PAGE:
Race and Inequality in the War on Drugs

Doris Provine

Arizona State University (ASU)

December 2011

Annual Review of Law and Social Science, Vol. 7, pp. 41-60, 2011

Drug use is pervasive, generally private, and of long standing. The social effects are sometimes problematic, but it is a large step to declare a war on drug use. This review considers how that approach came to be adopted in the United States and why it persists despite its evident shortcomings. This war could not be maintained without societal racism and the manipulation of racial stereotypes to make drugs something to be feared. Beneath society's adherence to a failed criminalization approach is a startling indifference to its racial impact, which includes a vast increase in the number and representation of poor minorities in the prison system, particularly young African American males. Tracing the war on drugs to its roots reveals a broader domain in which harsh legislation, prosecution, and incarceration combine to harm and stigmatize minority populations, while a pervasive ideology of color blindness discourages serious discussion of inherent racial bias in the criminal justice system.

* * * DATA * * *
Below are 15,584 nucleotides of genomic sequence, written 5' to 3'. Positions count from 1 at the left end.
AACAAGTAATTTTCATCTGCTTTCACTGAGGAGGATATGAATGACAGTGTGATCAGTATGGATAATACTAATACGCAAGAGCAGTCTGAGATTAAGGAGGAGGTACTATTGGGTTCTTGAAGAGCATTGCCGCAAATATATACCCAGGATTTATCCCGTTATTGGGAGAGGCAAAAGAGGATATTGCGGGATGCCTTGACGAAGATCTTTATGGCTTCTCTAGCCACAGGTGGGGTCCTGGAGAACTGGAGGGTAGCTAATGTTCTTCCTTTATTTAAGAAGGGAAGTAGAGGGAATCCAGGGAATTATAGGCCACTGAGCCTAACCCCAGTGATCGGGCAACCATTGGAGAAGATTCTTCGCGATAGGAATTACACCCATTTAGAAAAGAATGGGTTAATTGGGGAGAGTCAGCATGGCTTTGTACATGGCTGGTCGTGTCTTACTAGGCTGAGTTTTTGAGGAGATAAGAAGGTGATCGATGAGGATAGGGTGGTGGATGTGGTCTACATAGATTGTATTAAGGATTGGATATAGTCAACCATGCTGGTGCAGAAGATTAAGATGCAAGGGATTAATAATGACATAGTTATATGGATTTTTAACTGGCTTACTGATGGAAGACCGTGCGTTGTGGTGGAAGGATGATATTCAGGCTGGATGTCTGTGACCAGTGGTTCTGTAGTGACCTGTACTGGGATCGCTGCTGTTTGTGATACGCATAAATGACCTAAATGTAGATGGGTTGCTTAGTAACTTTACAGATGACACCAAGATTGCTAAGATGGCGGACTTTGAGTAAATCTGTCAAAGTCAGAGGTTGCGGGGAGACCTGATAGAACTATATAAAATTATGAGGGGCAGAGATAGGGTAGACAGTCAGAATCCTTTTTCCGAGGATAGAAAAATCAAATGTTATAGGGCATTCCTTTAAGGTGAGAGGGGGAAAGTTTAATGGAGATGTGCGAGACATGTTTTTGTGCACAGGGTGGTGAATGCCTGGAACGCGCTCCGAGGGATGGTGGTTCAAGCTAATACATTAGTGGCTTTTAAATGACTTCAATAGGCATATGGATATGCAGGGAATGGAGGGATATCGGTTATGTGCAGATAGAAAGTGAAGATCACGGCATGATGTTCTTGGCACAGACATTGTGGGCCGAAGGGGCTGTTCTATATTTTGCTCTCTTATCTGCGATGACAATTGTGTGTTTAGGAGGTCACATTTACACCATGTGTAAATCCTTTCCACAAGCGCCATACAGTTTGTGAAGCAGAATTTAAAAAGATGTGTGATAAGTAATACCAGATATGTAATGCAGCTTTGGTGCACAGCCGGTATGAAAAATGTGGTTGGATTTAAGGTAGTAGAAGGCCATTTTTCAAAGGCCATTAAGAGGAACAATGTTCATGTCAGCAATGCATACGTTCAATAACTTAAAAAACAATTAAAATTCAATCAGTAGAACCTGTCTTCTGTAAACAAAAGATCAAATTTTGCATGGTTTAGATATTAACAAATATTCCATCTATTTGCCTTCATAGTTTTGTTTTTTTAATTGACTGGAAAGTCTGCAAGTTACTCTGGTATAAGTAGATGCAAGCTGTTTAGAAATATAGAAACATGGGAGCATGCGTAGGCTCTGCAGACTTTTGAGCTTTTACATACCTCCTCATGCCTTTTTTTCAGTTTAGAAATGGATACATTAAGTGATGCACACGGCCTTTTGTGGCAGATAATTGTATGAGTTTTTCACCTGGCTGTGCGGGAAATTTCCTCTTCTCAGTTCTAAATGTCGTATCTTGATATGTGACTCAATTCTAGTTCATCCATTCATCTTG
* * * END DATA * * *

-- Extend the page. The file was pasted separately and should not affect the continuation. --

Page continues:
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Date posted: January 10, 2012  

Suggested Citation

Provine, Doris, Race and Inequality in the War on Drugs (December 2011). Annual Review of Law and Social Science, Vol. 7, pp. 41-60, 2011. Available at SSRN: http://ssrn.com/abstract=1982348 or http://dx.doi.org/10.1146/annurev-lawsocsci-102510-105445

Contact Information

Doris Provine (Contact Author)
Arizona State University (ASU) ( email )
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